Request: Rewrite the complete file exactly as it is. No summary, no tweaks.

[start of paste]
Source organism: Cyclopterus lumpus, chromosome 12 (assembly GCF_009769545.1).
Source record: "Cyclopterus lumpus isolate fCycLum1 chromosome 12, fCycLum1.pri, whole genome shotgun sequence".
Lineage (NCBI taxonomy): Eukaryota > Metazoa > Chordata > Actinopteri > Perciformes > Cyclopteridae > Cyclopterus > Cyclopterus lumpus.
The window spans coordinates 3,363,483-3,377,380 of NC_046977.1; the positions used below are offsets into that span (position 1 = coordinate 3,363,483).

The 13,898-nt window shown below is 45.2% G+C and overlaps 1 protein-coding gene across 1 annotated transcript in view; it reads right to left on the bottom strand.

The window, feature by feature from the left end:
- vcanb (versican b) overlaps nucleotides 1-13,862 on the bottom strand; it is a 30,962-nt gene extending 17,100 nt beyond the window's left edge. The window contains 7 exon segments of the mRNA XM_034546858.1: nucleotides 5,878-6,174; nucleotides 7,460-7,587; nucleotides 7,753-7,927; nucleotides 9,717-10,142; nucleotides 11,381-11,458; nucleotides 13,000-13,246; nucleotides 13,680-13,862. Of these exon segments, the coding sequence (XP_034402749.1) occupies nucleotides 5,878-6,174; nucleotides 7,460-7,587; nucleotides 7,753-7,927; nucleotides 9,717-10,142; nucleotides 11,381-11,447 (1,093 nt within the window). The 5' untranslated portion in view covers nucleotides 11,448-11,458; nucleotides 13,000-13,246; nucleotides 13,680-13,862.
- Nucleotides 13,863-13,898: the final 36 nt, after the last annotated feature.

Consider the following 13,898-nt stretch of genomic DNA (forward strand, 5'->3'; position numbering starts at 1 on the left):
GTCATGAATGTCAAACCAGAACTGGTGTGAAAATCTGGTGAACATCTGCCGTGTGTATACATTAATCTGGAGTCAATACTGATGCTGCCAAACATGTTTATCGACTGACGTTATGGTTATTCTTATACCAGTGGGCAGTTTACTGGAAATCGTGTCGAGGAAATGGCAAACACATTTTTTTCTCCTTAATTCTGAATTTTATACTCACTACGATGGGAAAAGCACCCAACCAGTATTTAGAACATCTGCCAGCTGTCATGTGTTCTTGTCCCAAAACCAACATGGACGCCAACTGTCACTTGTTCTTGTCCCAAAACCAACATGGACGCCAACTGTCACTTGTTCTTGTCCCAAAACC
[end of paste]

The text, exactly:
Source organism: Cyclopterus lumpus, chromosome 12 (assembly GCF_009769545.1).
Source record: "Cyclopterus lumpus isolate fCycLum1 chromosome 12, fCycLum1.pri, whole genome shotgun sequence".
Lineage (NCBI taxonomy): Eukaryota > Metazoa > Chordata > Actinopteri > Perciformes > Cyclopteridae > Cyclopterus > Cyclopterus lumpus.
The window spans coordinates 3,363,483-3,377,380 of NC_046977.1; the positions used below are offsets into that span (position 1 = coordinate 3,363,483).

The 13,898-nt window shown below is 45.2% G+C and overlaps 1 protein-coding gene across 1 annotated transcript in view; it reads right to left on the bottom strand.

The window, feature by feature from the left end:
- vcanb (versican b) overlaps nucleotides 1-13,862 on the bottom strand; it is a 30,962-nt gene extending 17,100 nt beyond the window's left edge. The window contains 7 exon segments of the mRNA XM_034546858.1: nucleotides 5,878-6,174; nucleotides 7,460-7,587; nucleotides 7,753-7,927; nucleotides 9,717-10,142; nucleotides 11,381-11,458; nucleotides 13,000-13,246; nucleotides 13,680-13,862. Of these exon segments, the coding sequence (XP_034402749.1) occupies nucleotides 5,878-6,174; nucleotides 7,460-7,587; nucleotides 7,753-7,927; nucleotides 9,717-10,142; nucleotides 11,381-11,447 (1,093 nt within the window). The 5' untranslated portion in view covers nucleotides 11,448-11,458; nucleotides 13,000-13,246; nucleotides 13,680-13,862.
- Nucleotides 13,863-13,898: the final 36 nt, after the last annotated feature.

Consider the following 13,898-nt stretch of genomic DNA (forward strand, 5'->3'; position numbering starts at 1 on the left):
GTCATGAATGTCAAACCAGAACTGGTGTGAAAATCTGGTGAACATCTGCCGTGTGTATACATTAATCTGGAGTCAATACTGATGCTGCCAAACATGTTTATCGACTGACGTTATGGTTATTCTTATACCAGTGGGCAGTTTACTGGAAATCGTGTCGAGGAAATGGCAAACACATTTTTTTCTCCTTAATTCTGAATTTTATACTCACTACGATGGGAAAAGCACCCAACCAGTATTTAGAACATCTGCCAGCTGTCATGTGTTCTTGTCCCAAAACCAACATGGACGCCAACTGTCACTTGTTCTTGTCCCAAAACCAACATGGACGCCAACTGTCACTTGTTCTTGTCCCAAAACC